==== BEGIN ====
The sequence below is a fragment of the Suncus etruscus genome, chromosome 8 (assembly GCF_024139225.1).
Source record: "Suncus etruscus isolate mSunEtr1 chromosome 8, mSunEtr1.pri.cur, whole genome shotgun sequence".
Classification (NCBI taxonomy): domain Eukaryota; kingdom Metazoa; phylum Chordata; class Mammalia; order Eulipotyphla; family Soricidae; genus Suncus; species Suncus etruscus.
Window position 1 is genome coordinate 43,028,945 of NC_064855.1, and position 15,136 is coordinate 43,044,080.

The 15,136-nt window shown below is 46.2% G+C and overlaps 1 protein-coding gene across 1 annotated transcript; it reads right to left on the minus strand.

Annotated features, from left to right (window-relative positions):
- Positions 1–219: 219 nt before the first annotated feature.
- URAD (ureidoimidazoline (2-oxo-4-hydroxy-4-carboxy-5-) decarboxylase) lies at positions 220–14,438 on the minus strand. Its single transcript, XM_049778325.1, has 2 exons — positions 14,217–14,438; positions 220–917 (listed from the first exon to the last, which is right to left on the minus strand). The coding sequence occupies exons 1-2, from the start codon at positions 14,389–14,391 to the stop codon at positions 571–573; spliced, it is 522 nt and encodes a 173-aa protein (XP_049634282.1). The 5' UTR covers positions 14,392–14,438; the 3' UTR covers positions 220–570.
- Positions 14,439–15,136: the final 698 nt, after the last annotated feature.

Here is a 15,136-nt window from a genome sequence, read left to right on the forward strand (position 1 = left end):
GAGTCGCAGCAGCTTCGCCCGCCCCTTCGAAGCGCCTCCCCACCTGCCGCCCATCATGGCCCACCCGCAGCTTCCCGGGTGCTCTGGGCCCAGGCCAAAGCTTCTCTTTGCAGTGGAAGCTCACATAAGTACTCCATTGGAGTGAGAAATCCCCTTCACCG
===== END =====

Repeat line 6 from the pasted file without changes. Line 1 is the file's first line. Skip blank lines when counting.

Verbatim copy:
Annotated features, from left to right (window-relative positions):